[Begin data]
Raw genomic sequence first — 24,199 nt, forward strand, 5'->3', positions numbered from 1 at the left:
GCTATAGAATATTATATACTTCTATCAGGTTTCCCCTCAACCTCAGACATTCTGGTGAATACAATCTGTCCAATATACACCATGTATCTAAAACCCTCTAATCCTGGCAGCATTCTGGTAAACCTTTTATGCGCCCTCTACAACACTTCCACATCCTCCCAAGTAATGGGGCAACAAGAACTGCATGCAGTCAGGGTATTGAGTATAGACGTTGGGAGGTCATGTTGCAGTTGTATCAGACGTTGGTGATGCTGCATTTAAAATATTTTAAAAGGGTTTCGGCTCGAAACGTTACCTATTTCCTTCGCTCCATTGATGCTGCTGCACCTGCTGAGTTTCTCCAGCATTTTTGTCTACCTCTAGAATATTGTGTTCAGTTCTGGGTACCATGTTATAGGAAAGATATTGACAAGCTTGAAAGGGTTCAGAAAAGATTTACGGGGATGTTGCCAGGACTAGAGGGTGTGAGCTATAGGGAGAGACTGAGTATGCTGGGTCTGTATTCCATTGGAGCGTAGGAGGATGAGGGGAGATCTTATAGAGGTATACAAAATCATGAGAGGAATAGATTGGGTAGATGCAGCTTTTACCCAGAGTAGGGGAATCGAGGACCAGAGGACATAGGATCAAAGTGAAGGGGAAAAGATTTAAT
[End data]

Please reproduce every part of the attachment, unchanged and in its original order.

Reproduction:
Raw genomic sequence first — 24,199 nt, forward strand, 5'->3', positions numbered from 1 at the left:
GCTATAGAATATTATATACTTCTATCAGGTTTCCCCTCAACCTCAGACATTCTGGTGAATACAATCTGTCCAATATACACCATGTATCTAAAACCCTCTAATCCTGGCAGCATTCTGGTAAACCTTTTATGCGCCCTCTACAACACTTCCACATCCTCCCAAGTAATGGGGCAACAAGAACTGCATGCAGTCAGGGTATTGAGTATAGACGTTGGGAGGTCATGTTGCAGTTGTATCAGACGTTGGTGATGCTGCATTTAAAATATTTTAAAAGGGTTTCGGCTCGAAACGTTACCTATTTCCTTCGCTCCATTGATGCTGCTGCACCTGCTGAGTTTCTCCAGCATTTTTGTCTACCTCTAGAATATTGTGTTCAGTTCTGGGTACCATGTTATAGGAAAGATATTGACAAGCTTGAAAGGGTTCAGAAAAGATTTACGGGGATGTTGCCAGGACTAGAGGGTGTGAGCTATAGGGAGAGACTGAGTATGCTGGGTCTGTATTCCATTGGAGCGTAGGAGGATGAGGGGAGATCTTATAGAGGTATACAAAATCATGAGAGGAATAGATTGGGTAGATGCAGCTTTTACCCAGAGTAGGGGAATCGAGGACCAGAGGACATAGGATCAAAGTGAAGGGGAAAAGATTTAAT